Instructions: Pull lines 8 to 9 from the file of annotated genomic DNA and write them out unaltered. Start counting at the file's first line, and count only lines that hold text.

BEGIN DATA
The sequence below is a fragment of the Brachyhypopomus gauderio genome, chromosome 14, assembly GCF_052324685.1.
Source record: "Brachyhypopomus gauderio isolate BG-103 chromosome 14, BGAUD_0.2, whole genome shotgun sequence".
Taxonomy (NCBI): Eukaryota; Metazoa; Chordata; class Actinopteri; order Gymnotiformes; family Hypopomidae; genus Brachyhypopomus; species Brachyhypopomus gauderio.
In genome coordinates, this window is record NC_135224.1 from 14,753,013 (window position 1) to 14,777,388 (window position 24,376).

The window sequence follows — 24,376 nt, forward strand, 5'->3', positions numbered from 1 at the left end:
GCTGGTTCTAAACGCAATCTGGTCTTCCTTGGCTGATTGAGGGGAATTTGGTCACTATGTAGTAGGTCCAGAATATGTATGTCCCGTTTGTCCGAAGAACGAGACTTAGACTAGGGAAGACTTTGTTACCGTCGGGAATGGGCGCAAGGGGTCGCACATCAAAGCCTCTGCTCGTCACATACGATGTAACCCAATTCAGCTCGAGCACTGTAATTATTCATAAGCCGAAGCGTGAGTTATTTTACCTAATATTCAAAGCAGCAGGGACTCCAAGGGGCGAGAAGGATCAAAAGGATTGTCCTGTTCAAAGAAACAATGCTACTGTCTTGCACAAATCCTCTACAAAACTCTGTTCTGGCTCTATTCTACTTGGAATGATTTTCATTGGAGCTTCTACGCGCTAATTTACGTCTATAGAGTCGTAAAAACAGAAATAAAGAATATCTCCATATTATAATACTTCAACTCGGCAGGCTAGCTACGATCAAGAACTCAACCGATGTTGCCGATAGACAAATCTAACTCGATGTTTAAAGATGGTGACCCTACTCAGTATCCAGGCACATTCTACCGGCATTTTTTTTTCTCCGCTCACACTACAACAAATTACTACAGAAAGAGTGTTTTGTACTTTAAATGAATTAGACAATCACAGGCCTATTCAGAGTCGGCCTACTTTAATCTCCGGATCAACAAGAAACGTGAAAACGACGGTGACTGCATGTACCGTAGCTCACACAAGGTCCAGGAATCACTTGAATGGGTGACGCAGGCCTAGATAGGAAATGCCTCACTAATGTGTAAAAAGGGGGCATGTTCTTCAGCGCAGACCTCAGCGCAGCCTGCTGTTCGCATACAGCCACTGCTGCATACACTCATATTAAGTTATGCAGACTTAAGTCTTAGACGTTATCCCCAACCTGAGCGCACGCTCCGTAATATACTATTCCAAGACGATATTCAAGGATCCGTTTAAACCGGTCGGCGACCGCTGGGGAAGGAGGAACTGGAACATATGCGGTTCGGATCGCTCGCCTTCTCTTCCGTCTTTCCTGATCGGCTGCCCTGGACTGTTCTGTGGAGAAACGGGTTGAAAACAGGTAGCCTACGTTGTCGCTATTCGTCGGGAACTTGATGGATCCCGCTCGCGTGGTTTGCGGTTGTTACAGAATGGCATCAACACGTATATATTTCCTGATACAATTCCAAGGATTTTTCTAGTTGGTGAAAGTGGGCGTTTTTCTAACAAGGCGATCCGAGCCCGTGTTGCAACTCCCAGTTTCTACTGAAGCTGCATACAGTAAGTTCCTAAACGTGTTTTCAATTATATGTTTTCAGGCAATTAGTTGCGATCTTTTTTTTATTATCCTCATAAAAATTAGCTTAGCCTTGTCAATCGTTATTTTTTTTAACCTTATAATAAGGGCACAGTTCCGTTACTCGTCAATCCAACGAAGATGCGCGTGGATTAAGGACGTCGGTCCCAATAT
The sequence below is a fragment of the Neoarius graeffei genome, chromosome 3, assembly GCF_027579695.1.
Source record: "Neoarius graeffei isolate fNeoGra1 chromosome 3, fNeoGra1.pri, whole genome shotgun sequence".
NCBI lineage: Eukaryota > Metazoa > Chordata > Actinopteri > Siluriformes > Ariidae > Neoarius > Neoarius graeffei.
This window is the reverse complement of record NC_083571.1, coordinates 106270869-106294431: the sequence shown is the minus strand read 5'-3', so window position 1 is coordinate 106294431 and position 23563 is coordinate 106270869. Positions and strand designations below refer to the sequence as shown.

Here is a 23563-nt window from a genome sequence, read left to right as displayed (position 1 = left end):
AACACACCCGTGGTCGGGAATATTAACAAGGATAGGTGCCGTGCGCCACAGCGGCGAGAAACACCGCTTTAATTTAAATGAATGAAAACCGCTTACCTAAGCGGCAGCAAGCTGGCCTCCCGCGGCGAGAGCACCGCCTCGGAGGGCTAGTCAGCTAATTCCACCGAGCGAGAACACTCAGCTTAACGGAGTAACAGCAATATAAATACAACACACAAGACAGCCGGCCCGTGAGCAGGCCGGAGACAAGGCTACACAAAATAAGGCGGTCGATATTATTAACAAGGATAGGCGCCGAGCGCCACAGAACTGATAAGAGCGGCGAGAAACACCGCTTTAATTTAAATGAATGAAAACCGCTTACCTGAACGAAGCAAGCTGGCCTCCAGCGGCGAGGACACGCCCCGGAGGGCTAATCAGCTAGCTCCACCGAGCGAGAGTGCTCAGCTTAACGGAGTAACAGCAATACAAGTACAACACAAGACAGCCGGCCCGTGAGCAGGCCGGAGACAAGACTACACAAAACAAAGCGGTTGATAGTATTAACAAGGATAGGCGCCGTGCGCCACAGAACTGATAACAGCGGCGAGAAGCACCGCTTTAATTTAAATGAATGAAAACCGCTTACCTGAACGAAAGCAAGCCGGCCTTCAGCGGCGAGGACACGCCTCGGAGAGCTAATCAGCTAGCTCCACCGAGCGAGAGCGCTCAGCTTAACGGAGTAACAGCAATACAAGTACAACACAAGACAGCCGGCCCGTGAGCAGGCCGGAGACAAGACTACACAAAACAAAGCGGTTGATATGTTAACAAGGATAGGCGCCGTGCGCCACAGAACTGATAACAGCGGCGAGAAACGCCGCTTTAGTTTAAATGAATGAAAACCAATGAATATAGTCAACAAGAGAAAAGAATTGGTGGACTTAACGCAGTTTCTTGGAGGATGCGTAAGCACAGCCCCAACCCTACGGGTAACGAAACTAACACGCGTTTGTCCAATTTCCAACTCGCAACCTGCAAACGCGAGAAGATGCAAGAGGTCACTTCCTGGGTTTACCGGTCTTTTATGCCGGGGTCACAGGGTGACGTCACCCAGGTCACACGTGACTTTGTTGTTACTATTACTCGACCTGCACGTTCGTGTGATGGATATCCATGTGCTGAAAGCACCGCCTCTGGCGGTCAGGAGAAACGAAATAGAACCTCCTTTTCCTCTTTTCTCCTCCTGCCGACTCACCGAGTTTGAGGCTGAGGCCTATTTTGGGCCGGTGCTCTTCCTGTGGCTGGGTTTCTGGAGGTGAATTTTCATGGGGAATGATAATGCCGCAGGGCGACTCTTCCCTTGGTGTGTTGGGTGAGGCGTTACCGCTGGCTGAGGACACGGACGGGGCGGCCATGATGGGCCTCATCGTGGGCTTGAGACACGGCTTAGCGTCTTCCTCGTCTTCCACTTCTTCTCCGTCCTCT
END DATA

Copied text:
Source record: "Neoarius graeffei isolate fNeoGra1 chromosome 3, fNeoGra1.pri, whole genome shotgun sequence".
NCBI lineage: Eukaryota > Metazoa > Chordata > Actinopteri > Siluriformes > Ariidae > Neoarius > Neoarius graeffei.